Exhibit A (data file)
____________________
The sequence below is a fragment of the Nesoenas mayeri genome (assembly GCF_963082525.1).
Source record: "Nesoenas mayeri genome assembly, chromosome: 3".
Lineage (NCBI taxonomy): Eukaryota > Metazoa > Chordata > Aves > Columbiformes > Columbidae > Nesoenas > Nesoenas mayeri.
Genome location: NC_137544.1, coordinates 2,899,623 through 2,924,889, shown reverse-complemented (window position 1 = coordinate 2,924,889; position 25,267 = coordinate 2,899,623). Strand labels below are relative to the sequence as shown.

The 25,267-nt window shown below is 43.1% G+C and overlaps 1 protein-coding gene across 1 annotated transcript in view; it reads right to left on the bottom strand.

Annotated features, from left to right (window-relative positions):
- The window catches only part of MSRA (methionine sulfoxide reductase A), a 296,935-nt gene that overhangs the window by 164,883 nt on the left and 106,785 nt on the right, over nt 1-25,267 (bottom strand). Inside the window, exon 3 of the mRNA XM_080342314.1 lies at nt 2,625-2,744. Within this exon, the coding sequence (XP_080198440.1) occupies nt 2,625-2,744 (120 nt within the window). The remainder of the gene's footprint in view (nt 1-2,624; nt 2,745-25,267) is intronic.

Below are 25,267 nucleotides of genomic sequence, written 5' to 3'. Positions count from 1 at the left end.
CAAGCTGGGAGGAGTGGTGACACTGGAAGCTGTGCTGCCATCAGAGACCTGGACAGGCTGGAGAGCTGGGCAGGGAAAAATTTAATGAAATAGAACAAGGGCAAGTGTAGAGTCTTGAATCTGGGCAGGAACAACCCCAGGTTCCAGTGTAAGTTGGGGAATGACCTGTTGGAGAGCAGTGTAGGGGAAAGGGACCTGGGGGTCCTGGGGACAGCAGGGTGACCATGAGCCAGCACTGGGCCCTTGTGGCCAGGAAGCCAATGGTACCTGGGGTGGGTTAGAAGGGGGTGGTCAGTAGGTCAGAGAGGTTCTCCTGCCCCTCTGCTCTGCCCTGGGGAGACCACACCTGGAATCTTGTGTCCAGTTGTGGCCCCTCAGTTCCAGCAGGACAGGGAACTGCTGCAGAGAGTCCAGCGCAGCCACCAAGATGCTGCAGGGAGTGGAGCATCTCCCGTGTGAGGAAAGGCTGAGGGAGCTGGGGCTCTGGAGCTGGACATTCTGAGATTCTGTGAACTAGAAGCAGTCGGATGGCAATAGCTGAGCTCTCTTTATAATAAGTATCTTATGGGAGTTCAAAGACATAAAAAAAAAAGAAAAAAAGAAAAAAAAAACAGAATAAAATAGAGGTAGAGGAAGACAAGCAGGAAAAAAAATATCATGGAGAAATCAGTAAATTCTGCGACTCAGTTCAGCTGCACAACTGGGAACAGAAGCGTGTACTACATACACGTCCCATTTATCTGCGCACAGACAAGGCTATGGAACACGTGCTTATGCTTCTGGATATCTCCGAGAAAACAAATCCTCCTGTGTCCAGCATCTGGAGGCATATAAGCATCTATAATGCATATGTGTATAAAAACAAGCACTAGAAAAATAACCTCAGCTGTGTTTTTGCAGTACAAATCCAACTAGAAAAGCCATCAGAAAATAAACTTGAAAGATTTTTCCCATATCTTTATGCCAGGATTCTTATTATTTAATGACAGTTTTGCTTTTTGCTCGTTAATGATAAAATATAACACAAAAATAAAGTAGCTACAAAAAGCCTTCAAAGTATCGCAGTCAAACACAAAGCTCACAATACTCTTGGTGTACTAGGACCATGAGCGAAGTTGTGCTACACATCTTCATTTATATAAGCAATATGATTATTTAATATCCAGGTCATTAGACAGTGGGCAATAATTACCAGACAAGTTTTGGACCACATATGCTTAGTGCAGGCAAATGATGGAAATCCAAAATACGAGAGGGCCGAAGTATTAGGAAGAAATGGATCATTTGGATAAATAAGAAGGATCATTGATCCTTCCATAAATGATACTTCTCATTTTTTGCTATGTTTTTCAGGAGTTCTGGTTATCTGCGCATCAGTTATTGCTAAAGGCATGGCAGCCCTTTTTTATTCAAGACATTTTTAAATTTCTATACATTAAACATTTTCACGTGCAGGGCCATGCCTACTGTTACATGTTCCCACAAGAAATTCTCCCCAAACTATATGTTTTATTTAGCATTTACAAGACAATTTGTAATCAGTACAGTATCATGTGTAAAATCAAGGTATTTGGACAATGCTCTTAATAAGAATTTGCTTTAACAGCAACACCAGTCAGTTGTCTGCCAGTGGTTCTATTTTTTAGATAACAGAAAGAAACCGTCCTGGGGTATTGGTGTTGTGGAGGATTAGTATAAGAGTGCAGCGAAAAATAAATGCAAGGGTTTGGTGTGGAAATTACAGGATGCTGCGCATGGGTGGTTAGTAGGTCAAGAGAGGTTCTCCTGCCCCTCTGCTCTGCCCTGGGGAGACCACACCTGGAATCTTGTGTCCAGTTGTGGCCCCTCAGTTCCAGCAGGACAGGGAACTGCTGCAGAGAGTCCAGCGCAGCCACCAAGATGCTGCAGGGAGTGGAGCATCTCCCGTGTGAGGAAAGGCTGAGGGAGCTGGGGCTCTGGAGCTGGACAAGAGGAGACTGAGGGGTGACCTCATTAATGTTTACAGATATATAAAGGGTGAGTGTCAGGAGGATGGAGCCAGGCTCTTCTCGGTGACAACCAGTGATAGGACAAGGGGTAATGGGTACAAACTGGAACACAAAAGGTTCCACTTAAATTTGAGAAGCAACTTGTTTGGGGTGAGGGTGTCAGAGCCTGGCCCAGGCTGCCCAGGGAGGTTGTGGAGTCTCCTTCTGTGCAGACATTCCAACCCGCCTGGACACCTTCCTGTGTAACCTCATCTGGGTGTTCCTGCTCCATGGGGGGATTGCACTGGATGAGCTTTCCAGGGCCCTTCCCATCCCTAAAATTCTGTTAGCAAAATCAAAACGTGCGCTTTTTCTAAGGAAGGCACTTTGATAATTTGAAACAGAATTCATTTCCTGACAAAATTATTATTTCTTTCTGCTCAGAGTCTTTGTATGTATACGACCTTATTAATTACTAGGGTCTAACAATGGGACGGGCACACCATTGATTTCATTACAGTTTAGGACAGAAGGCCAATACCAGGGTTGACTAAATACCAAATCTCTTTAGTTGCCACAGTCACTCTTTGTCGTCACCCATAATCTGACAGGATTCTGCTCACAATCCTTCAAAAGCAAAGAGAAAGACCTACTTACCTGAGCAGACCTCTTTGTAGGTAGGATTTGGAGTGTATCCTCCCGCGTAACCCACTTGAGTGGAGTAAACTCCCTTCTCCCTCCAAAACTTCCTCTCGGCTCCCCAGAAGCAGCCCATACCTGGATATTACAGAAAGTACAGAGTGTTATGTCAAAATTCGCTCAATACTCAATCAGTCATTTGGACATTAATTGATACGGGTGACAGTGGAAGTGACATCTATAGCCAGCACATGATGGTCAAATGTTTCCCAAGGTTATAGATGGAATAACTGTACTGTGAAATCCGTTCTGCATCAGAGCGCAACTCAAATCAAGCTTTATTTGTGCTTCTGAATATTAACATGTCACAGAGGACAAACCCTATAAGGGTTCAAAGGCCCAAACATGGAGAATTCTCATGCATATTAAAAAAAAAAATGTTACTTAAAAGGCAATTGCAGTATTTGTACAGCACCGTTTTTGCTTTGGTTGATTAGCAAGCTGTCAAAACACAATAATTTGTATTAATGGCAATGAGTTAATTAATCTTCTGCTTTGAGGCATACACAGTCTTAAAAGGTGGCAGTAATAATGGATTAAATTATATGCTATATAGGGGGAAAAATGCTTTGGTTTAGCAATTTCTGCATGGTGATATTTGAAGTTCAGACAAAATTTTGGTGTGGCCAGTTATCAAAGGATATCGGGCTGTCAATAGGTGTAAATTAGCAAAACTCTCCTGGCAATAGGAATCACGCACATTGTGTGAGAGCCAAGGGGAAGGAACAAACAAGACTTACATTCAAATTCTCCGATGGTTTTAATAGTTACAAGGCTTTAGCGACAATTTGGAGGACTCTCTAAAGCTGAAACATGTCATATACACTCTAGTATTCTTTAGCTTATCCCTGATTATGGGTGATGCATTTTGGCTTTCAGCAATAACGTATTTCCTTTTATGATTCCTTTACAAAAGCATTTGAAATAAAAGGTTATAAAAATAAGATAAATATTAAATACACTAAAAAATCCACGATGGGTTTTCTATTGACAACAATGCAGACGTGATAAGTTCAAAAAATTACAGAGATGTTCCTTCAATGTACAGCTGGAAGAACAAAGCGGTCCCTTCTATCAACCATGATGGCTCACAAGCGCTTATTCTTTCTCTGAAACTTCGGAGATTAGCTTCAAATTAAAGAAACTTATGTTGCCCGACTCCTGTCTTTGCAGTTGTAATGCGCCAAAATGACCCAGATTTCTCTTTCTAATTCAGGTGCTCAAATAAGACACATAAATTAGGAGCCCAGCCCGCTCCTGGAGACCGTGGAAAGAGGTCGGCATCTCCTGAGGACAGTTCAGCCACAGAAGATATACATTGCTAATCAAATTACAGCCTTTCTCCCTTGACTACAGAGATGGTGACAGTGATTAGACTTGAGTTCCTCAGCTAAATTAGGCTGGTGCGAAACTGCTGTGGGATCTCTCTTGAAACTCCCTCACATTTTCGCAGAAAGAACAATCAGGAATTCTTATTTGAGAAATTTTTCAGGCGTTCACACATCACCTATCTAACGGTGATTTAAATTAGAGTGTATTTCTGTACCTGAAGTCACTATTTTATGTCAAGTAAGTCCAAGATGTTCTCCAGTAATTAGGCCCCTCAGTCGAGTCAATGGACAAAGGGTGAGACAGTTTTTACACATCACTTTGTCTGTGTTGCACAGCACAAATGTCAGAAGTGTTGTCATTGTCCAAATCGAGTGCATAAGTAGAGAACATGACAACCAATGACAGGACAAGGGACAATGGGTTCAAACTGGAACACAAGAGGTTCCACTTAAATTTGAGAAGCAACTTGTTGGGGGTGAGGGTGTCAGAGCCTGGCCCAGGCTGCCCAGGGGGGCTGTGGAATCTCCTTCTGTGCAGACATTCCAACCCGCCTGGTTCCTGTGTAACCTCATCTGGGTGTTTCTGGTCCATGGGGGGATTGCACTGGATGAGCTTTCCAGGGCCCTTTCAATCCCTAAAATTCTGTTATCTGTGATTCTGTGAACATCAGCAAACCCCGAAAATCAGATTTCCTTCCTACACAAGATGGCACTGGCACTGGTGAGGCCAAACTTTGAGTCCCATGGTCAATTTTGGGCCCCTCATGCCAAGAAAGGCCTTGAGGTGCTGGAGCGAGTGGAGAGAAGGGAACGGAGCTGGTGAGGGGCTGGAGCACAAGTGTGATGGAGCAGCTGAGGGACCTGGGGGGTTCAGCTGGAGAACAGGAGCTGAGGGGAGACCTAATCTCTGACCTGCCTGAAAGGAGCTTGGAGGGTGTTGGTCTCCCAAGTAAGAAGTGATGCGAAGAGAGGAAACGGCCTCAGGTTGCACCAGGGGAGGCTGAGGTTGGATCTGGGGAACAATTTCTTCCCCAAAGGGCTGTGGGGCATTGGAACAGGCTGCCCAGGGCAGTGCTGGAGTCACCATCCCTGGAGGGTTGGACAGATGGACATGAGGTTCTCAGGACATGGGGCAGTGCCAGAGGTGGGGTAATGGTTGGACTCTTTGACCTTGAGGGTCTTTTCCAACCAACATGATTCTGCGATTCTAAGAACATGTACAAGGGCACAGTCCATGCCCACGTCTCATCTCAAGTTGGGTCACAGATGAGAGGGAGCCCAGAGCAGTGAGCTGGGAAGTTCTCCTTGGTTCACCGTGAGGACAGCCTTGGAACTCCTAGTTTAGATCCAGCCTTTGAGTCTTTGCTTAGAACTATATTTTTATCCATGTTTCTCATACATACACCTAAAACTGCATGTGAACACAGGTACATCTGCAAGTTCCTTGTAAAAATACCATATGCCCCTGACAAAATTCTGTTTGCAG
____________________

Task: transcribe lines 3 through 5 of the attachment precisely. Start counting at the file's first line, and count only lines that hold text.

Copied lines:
Lineage (NCBI taxonomy): Eukaryota > Metazoa > Chordata > Aves > Columbiformes > Columbidae > Nesoenas > Nesoenas mayeri.
Genome location: NC_137544.1, coordinates 2,899,623 through 2,924,889, shown reverse-complemented (window position 1 = coordinate 2,924,889; position 25,267 = coordinate 2,899,623). Strand labels below are relative to the sequence as shown.

The 25,267-nt window shown below is 43.1% G+C and overlaps 1 protein-coding gene across 1 annotated transcript in view; it reads right to left on the bottom strand.